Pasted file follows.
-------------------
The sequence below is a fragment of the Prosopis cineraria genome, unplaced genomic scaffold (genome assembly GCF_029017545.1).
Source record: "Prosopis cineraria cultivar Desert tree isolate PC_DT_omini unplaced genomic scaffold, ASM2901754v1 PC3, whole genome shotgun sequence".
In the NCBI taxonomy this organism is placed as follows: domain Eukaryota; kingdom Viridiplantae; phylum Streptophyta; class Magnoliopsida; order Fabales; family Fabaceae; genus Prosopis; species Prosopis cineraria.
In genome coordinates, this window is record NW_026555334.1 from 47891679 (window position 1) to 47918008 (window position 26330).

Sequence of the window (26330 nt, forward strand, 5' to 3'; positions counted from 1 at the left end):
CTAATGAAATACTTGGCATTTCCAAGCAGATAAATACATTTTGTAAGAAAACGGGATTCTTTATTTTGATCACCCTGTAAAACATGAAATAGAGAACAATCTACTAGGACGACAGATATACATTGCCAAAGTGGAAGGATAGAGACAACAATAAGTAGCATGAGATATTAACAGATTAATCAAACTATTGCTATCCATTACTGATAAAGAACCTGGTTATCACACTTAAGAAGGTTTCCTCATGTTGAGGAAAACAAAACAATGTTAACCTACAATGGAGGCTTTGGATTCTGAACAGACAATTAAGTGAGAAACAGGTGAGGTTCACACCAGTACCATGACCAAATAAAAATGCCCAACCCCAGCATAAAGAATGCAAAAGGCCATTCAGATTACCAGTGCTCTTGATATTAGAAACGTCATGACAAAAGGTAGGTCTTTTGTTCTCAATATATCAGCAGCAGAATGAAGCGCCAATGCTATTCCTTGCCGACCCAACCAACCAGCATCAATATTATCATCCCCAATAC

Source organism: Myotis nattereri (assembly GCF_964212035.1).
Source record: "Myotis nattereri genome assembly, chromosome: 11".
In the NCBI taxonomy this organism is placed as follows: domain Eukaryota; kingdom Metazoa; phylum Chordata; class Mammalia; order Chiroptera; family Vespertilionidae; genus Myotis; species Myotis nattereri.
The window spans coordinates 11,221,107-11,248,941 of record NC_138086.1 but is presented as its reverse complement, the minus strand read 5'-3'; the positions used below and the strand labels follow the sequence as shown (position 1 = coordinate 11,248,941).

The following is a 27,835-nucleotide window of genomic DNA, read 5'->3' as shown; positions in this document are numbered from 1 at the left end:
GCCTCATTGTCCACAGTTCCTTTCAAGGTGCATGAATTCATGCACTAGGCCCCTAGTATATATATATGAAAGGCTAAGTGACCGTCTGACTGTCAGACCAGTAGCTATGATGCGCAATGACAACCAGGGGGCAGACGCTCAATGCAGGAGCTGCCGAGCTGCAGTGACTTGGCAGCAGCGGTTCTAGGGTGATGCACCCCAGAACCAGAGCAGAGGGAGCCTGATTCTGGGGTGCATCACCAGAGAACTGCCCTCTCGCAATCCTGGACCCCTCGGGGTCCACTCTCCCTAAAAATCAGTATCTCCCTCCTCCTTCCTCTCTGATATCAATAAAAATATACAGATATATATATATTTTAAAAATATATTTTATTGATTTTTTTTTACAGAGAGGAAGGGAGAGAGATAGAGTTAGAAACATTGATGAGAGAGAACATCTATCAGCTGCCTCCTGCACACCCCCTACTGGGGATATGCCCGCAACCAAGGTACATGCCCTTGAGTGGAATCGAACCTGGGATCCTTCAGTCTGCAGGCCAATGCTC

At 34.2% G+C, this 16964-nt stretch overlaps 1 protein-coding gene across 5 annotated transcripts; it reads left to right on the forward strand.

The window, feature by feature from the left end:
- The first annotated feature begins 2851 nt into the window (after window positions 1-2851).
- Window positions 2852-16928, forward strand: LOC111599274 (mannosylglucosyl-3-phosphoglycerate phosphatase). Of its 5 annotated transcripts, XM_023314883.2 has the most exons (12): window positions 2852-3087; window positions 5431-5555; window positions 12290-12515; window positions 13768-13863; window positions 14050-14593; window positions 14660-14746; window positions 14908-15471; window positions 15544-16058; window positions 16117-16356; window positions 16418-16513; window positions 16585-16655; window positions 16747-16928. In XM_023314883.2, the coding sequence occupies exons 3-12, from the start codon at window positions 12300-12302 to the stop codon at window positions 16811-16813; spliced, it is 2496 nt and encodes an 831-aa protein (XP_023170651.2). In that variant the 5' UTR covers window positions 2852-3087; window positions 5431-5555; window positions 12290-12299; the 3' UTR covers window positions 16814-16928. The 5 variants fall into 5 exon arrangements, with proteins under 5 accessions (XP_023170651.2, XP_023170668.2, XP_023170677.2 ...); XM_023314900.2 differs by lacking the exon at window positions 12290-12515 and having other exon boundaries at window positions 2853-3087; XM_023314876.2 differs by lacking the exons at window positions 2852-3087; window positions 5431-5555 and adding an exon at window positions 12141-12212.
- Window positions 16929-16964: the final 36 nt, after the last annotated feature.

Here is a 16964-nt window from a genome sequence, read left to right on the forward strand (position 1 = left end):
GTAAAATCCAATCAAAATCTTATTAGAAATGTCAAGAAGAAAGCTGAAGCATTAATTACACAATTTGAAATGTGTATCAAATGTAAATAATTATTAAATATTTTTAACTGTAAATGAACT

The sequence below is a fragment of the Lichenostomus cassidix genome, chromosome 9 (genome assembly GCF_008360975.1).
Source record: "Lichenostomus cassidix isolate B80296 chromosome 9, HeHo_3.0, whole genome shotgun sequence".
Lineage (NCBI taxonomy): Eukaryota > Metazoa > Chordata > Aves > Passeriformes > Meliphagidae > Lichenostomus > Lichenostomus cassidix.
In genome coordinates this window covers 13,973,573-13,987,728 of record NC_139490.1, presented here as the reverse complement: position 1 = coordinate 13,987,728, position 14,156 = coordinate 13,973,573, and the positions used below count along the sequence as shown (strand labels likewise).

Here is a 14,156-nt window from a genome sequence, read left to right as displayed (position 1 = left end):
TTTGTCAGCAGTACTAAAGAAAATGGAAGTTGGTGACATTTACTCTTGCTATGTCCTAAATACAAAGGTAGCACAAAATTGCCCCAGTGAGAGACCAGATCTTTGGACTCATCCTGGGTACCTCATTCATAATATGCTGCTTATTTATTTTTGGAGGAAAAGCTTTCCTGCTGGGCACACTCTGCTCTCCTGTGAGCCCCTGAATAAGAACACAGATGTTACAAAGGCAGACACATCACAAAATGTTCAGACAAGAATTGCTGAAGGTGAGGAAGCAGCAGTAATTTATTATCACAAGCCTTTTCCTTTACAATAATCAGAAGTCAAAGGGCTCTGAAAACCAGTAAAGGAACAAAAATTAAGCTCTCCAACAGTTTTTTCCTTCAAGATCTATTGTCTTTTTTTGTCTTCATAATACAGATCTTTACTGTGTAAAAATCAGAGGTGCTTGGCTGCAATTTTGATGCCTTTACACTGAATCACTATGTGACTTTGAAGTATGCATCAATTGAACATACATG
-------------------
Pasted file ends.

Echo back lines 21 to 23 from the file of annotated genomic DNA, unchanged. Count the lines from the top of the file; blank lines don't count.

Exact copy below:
Source record: "Lichenostomus cassidix isolate B80296 chromosome 9, HeHo_3.0, whole genome shotgun sequence".
Lineage (NCBI taxonomy): Eukaryota > Metazoa > Chordata > Aves > Passeriformes > Meliphagidae > Lichenostomus > Lichenostomus cassidix.
In genome coordinates this window covers 13,973,573-13,987,728 of record NC_139490.1, presented here as the reverse complement: position 1 = coordinate 13,987,728, position 14,156 = coordinate 13,973,573, and the positions used below count along the sequence as shown (strand labels likewise).